Time Management – Saying No When We Need To

7K_Intro_02One of the hardest things to learn in time management is how – and when – to say no.

As communicators, we always want to be helpful and almost feel that we owe it to others when they need something. The problem is that this time spent helping others often takes away from the things we really should be doing for our business’ success. Saying no doesn’t mean cutting yourself off from them or denying the help they need; as good time management practice, it just means setting boundaries, and earning respect for those boundaries, so that our time doesn’t disappear. People who request our time need to understand that when we say no, they know that we mean it and that we’d really like to help… but at THIS time, we just CAN’T. What I’ve always found is that when I find ways to accommodate these kinds of requests as often as possible, then, when I have to say NO, I get the respect for my time that I need.

The Truth about Saying No

So what happens when you always say ‘yes’ to others? You benefit them but often it’s at the cost of your own well-being. You can end up burned out and stressed. When this happens too much, it’s impossible to be productive.

But when we’re able to say no to others, this shows that we value our time. It sets a value that others recognize; and when we value our time, others will too.

It’s important to realize that there’s nothing rude or disagreeable about declining a request for your time. When you say no, you’re simply being honest with them. You can’t be truly helpful to people if you don’t really have the time to spare… and helping them would force you to not give proper attention to their work, but your own work will probably suffer also.

Best Way to Say No?

Be brief, direct and honest and don’t leave it open to debate. We need to tell the requester why we’re unable to help… but keep it simple. For example, say that you’re overloaded right at the moment and you wouldn’t be able to give their request the attention it deserves.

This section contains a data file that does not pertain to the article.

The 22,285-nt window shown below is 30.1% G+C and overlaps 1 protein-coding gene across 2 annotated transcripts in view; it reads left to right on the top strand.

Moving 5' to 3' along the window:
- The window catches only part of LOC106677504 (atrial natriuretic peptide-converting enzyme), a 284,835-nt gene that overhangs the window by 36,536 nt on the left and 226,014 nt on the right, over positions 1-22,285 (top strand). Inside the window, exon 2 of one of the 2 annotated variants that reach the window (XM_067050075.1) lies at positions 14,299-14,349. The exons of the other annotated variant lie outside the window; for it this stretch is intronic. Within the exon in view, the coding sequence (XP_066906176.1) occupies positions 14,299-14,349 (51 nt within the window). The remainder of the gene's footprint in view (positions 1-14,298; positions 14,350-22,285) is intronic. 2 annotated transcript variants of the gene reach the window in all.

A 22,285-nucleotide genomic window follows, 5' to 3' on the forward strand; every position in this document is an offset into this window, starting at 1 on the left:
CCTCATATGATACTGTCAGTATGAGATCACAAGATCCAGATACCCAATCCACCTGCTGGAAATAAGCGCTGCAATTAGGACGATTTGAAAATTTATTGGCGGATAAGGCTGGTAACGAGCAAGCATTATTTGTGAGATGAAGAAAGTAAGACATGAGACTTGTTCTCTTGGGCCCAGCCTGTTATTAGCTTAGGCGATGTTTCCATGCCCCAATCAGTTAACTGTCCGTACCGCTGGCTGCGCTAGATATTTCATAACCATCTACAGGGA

A great way to say no effectively is to offer the person a time to talk about it later. Tell them that you can’t do it now but you’d be happy to do it when you’re not so bogged down. As I said above, this shows your willingness to help them even though it’s impossible at the moment. Set a specific time, schedule it, and keep to that schedule… but again, be honest. Don’t overextend your future schedule!

If needed, we can be a bit more vague by telling them you’ll think about it and get back to them. But only say this if you really will consider helping them. Honesty, always honesty! Don’t use an empty promise just to get someone to leave you alone. Giving a vague time frame is often the most stress relieving way to handle a request when you’re really overwhelmed with work.

Another effective technique is to be a manager and delegate! If you have the resources available, like freelancers or virtual assistants, accept the challenge and hand it off to someone else – you’re the hero for getting it done, and you haven’t put yourself behind on the rest of your work. The nice thing about this option is that’s how we make ourselves indispensable… we get known as the people who get things done!

And If They’re Not Okay With Your Answer?

All these tactics are a piece of cake when the person on the other end says ‘okay.’ But what if they press you to explain more or try to get you to change your mind? It will take a bit of experience to learn how to handle these situations, but just remember that you don’t have to give them every detail of what you’re doing – that’s your business, not theirs. And of course, if you explain, they’ll just use your explanation to try to wheedle your time out of you – isn’t that what you would do? That’s bad time management practice. Just tell them that you’re too busy at the moment and leave it at that. You don’t owe anyone and explanation unless it’s your direct boss… but if you’ve sincerely tried to meet the interruption challenge, you’ll be the winner.

DanSig-02




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